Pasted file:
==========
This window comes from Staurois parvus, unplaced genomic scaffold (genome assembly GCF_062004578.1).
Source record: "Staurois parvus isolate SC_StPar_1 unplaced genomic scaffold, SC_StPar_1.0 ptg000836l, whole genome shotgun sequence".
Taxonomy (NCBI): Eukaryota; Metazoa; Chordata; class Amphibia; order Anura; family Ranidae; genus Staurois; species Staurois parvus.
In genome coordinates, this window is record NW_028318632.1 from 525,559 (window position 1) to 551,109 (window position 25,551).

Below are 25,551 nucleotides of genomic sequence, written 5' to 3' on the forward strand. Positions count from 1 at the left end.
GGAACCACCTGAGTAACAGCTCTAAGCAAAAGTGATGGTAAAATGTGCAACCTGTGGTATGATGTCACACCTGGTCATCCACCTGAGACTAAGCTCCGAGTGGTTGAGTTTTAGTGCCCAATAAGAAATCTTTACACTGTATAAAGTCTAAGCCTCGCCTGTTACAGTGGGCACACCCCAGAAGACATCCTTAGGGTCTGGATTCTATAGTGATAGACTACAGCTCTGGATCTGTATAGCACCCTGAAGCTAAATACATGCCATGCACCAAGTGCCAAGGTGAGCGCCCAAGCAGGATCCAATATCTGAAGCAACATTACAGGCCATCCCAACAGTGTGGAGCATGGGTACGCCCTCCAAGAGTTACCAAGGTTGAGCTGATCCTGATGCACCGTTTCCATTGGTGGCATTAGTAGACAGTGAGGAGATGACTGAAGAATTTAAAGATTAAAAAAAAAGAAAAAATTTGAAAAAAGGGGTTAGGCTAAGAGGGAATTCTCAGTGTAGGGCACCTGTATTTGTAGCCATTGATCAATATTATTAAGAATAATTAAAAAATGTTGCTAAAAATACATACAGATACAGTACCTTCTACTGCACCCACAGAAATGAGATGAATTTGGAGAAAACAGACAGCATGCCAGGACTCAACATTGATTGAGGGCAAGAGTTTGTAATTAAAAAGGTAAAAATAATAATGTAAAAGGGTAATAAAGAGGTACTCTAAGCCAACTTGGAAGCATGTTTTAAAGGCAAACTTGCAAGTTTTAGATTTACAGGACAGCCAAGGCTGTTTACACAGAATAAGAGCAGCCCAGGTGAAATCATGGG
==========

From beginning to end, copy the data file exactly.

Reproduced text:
This window comes from Staurois parvus, unplaced genomic scaffold (genome assembly GCF_062004578.1).
Source record: "Staurois parvus isolate SC_StPar_1 unplaced genomic scaffold, SC_StPar_1.0 ptg000836l, whole genome shotgun sequence".
Taxonomy (NCBI): Eukaryota; Metazoa; Chordata; class Amphibia; order Anura; family Ranidae; genus Staurois; species Staurois parvus.
In genome coordinates, this window is record NW_028318632.1 from 525,559 (window position 1) to 551,109 (window position 25,551).

Below are 25,551 nucleotides of genomic sequence, written 5' to 3' on the forward strand. Positions count from 1 at the left end.
GGAACCACCTGAGTAACAGCTCTAAGCAAAAGTGATGGTAAAATGTGCAACCTGTGGTATGATGTCACACCTGGTCATCCACCTGAGACTAAGCTCCGAGTGGTTGAGTTTTAGTGCCCAATAAGAAATCTTTACACTGTATAAAGTCTAAGCCTCGCCTGTTACAGTGGGCACACCCCAGAAGACATCCTTAGGGTCTGGATTCTATAGTGATAGACTACAGCTCTGGATCTGTATAGCACCCTGAAGCTAAATACATGCCATGCACCAAGTGCCAAGGTGAGCGCCCAAGCAGGATCCAATATCTGAAGCAACATTACAGGCCATCCCAACAGTGTGGAGCATGGGTACGCCCTCCAAGAGTTACCAAGGTTGAGCTGATCCTGATGCACCGTTTCCATTGGTGGCATTAGTAGACAGTGAGGAGATGACTGAAGAATTTAAAGATTAAAAAAAAAGAAAAAATTTGAAAAAAGGGGTTAGGCTAAGAGGGAATTCTCAGTGTAGGGCACCTGTATTTGTAGCCATTGATCAATATTATTAAGAATAATTAAAAAATGTTGCTAAAAATACATACAGATACAGTACCTTCTACTGCACCCACAGAAATGAGATGAATTTGGAGAAAACAGACAGCATGCCAGGACTCAACATTGATTGAGGGCAAGAGTTTGTAATTAAAAAGGTAAAAATAATAATGTAAAAGGGTAATAAAGAGGTACTCTAAGCCAACTTGGAAGCATGTTTTAAAGGCAAACTTGCAAGTTTTAGATTTACAGGACAGCCAAGGCTGTTTACACAGAATAAGAGCAGCCCAGGTGAAATCATGGG